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Page 9 text:
THE GLAMOUR OF WAR 9
maddened action of the battlefield. War crushes the thriving
cities and leaves a desolate ruin, a fruitless field, a dreary
waste. Many civilizations there have been, epoch-making
triumphs of mankind, the growth of evolutionary develop-
ment. They have held their allotted sway upon the earthg
they have reached heights in arts, in science, never known
before. But even these vast civilizations have found their
ruin by the sword. War has shaken their lirmarnent until,
like the falling stars, they have plunged from the very
zenith of glorious achievements down into the abyss of
degradation, This is the record of war. When we consider
War's direful pictureg those scenes of grieving families,
broken homes, ruined cities, wasted nations and tottering
civilizations, we fully realize that war is terrible.
Yet, strange to say, in spite of all this horror, there is
a glamour, a fascination, an almost inexplicable witchery, that
inspires us with admirationg there is a thrill which makes our
hearts beat quickly. Let us consider for a while this thrill,
its effect on literature and the cause of the thrill.
We all remember how in days of childhood we listened
with beaming eyes and with a feverish emotion of youth to
those strange old tales of battles and of wars, of brave deeds
and valiant men. How our young breasts thrilled at such
inspiring stories. How we loved to hear our parents at
eventide tell us of Richard the Lion-Hearted and his bold
Crusaders, or of the daring knights of the Round Table, or
of Napoleon's lightning strokes. How we loved to paint
with the rich coloring of the youthful mind those glorious
scenes. just as, long ago, the boy Spartacus, sitting at the
feet of his aged grandsire, heard with throbbing temples and
cheeks aglow with a mysterious ardor, those rousing tales
of Marathon and Leuctra, so we in childhood days desired
to hear those stirring tales of wars and heroes. .
We were thrilled not only with the deeds, but even with
the death of heroes. Yes, even at tales of death in the ranks
Page 8 text:
hr Cblumnm' uf mar
AR as conceived by some people may be
likened to a game of chess. They look upon
it more or less as the interesting pastime
of rival kings, in which a multitude of
human pawns are placed upon the .chess
board of the battlefield and with cold scien-
nd order are maneuvered, moved and sacri-
tilic precision a
Heed in one great game. The chess board may represent
the battleiield. The pawns of the game are the companies
and battalions of living soldiers, the obedient instruments of
belligerent governments. The game itself is war, stripped
of all its realism and dread significance, nothing more than
an array of moving units.
But there is another and truer conception of warg a con-
ception of war not as a scientific contest or a strategic enter-
prise of nations, but as the hideous expression of passion
triumphant over reason, the wild orgy of ghastly exploits
and sanguinary strifeg the embodiment of all that is abhor-
rent to the eye of man, of all that is most repulsive to his
feelings, of all that is most adverse to the natural yearnings
of his heart. And well we might conceive of war as such.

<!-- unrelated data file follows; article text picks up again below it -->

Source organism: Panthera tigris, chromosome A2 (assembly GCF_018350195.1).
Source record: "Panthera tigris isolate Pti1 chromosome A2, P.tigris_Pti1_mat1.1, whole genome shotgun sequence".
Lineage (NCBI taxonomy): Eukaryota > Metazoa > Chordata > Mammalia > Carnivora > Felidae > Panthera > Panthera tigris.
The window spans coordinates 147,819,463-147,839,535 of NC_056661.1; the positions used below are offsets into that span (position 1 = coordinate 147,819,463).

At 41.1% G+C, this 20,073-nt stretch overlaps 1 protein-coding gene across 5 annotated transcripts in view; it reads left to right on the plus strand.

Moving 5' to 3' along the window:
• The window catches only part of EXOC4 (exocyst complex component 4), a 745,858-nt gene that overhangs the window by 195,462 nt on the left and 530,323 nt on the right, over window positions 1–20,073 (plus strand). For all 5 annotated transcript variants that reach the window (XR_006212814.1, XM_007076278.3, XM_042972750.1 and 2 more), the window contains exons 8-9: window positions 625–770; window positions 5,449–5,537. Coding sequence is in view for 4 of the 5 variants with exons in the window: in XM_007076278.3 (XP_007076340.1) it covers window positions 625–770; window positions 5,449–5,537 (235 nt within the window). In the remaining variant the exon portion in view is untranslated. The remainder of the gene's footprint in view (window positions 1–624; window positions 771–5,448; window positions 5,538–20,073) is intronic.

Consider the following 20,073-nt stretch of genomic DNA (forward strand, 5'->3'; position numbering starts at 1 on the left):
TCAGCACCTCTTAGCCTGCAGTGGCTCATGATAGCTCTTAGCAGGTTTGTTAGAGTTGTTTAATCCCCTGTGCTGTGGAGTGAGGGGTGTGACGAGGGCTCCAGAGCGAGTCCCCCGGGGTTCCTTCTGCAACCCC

Shattering all the sweet ties of domestic happiness, peace
and simple contentment, war, like some clutching fist of mail,
reaches into the hallowed precincts of the home and snatches
from out the warmful associations and loving sympathies of
family life, the very iiower of young manhood. And for
what? To tear those beloved creatures into pieces with
jagged shot, until they starve and parch and perish through
days of endless torture, deserted on the battlefield. Proud
cities, the costly products of ceaseless human toil, have
raised their towering edifices with civic majesty. But war
transforms the healthful activity of industry into the wild,
Page 10 text:
1U THE IGNATIAN
of battle we were not shockedg we were not horrifiedgiwe
were inspired by that same mysterious, irresistible emotion.
We felt that such a death is glorious.
"Come to the- bridal chamber, Death,
Come in consumption's ghastly form,
The earthquake's shock, the ocean storm,
And thou art terrible! ,
"But to the hero, when his sword
Has won the battle for the free,
Thy voice sounds like a prophet's word,
And in its hollow tones are heard
The thanks of millions yet to be.
We tell his doom without a sighg
For he is Freedom's now, and Fame's-
One of the few, the immortal names,
That were not born to die."
In more mature years, as we emerged from the fanciful
days of childhood, as we learned to appreciate the purpose
of various wars, and as we began to realize what great causes,
what great principles, what great blessings are won and lost
through the cruel arbitrament of the sword, then our enthu-
siasm was increased, our thrilling interest in war was intensi-
fied. The Crusades were fought that the sacred soil of
Palestine might be purged of the sacrilegious, scoiiing Sara-
cen. Are we disgusted at the .cost in blood and in life of
those holy wars? No, we are aflame with the holy cause.
Our revolution was fought that our nation might be free.
Do we not thrill at the recollection of each sad event of
that sorrowful time? Our Civil War was fought that our
nation, conceived in liberty, might endure. It was fought to
spread the cause of freedom through the world.
just as we have felt the thrill of war, so people of every
century have been influenced by the same subtle emotion.
We are not surprised therefore to End that war is the pre-
dominant note in all literature. Poets and orators, thrilling
., if .wwuiamwvw f- f
"Wi, - w?"".
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